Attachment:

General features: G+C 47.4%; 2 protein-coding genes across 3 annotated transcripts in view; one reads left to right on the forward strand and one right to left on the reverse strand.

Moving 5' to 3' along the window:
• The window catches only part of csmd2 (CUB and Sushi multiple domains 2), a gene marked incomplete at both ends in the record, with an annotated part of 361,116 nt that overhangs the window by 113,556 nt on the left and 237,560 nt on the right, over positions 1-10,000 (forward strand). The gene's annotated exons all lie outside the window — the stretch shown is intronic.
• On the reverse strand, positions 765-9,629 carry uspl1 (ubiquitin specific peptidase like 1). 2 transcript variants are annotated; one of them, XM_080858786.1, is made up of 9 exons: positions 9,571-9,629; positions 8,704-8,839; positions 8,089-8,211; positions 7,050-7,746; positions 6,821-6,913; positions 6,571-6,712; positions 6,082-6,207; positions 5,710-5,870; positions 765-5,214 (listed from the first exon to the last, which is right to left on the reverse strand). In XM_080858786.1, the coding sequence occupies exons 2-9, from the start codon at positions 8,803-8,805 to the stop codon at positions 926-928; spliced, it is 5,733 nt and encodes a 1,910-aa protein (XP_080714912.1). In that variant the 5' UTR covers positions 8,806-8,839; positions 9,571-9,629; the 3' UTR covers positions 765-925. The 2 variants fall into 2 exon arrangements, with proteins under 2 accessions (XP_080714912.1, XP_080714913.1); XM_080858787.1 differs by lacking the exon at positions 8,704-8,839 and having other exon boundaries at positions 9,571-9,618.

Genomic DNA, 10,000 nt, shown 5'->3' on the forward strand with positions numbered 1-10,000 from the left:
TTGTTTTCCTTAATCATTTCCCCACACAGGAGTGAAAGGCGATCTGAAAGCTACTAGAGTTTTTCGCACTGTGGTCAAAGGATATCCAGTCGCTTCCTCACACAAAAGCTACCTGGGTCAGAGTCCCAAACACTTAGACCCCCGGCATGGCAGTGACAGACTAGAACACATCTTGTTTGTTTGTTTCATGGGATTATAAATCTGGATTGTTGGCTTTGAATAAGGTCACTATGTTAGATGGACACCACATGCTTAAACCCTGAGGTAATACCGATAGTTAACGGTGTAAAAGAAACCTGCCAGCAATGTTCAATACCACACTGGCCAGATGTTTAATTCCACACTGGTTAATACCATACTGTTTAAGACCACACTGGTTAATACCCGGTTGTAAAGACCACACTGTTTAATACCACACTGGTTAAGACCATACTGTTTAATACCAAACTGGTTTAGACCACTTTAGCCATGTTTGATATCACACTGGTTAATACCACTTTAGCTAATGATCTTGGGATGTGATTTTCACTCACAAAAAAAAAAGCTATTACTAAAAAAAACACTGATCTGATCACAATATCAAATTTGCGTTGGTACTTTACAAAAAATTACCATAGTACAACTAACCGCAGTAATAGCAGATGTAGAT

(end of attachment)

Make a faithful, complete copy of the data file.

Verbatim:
General features: G+C 47.4%; 2 protein-coding genes across 3 annotated transcripts in view; one reads left to right on the forward strand and one right to left on the reverse strand.

Moving 5' to 3' along the window:
• The window catches only part of csmd2 (CUB and Sushi multiple domains 2), a gene marked incomplete at both ends in the record, with an annotated part of 361,116 nt that overhangs the window by 113,556 nt on the left and 237,560 nt on the right, over positions 1-10,000 (forward strand). The gene's annotated exons all lie outside the window — the stretch shown is intronic.
• On the reverse strand, positions 765-9,629 carry uspl1 (ubiquitin specific peptidase like 1). 2 transcript variants are annotated; one of them, XM_080858786.1, is made up of 9 exons: positions 9,571-9,629; positions 8,704-8,839; positions 8,089-8,211; positions 7,050-7,746; positions 6,821-6,913; positions 6,571-6,712; positions 6,082-6,207; positions 5,710-5,870; positions 765-5,214 (listed from the first exon to the last, which is right to left on the reverse strand). In XM_080858786.1, the coding sequence occupies exons 2-9, from the start codon at positions 8,803-8,805 to the stop codon at positions 926-928; spliced, it is 5,733 nt and encodes a 1,910-aa protein (XP_080714912.1). In that variant the 5' UTR covers positions 8,806-8,839; positions 9,571-9,629; the 3' UTR covers positions 765-925. The 2 variants fall into 2 exon arrangements, with proteins under 2 accessions (XP_080714912.1, XP_080714913.1); XM_080858787.1 differs by lacking the exon at positions 8,704-8,839 and having other exon boundaries at positions 9,571-9,618.

Genomic DNA, 10,000 nt, shown 5'->3' on the forward strand with positions numbered 1-10,000 from the left:
TTGTTTTCCTTAATCATTTCCCCACACAGGAGTGAAAGGCGATCTGAAAGCTACTAGAGTTTTTCGCACTGTGGTCAAAGGATATCCAGTCGCTTCCTCACACAAAAGCTACCTGGGTCAGAGTCCCAAACACTTAGACCCCCGGCATGGCAGTGACAGACTAGAACACATCTTGTTTGTTTGTTTCATGGGATTATAAATCTGGATTGTTGGCTTTGAATAAGGTCACTATGTTAGATGGACACCACATGCTTAAACCCTGAGGTAATACCGATAGTTAACGGTGTAAAAGAAACCTGCCAGCAATGTTCAATACCACACTGGCCAGATGTTTAATTCCACACTGGTTAATACCATACTGTTTAAGACCACACTGGTTAATACCCGGTTGTAAAGACCACACTGTTTAATACCACACTGGTTAAGACCATACTGTTTAATACCAAACTGGTTTAGACCACTTTAGCCATGTTTGATATCACACTGGTTAATACCACTTTAGCTAATGATCTTGGGATGTGATTTTCACTCACAAAAAAAAAAGCTATTACTAAAAAAAACACTGATCTGATCACAATATCAAATTTGCGTTGGTACTTTACAAAAAATTACCATAGTACAACTAACCGCAGTAATAGCAGATGTAGAT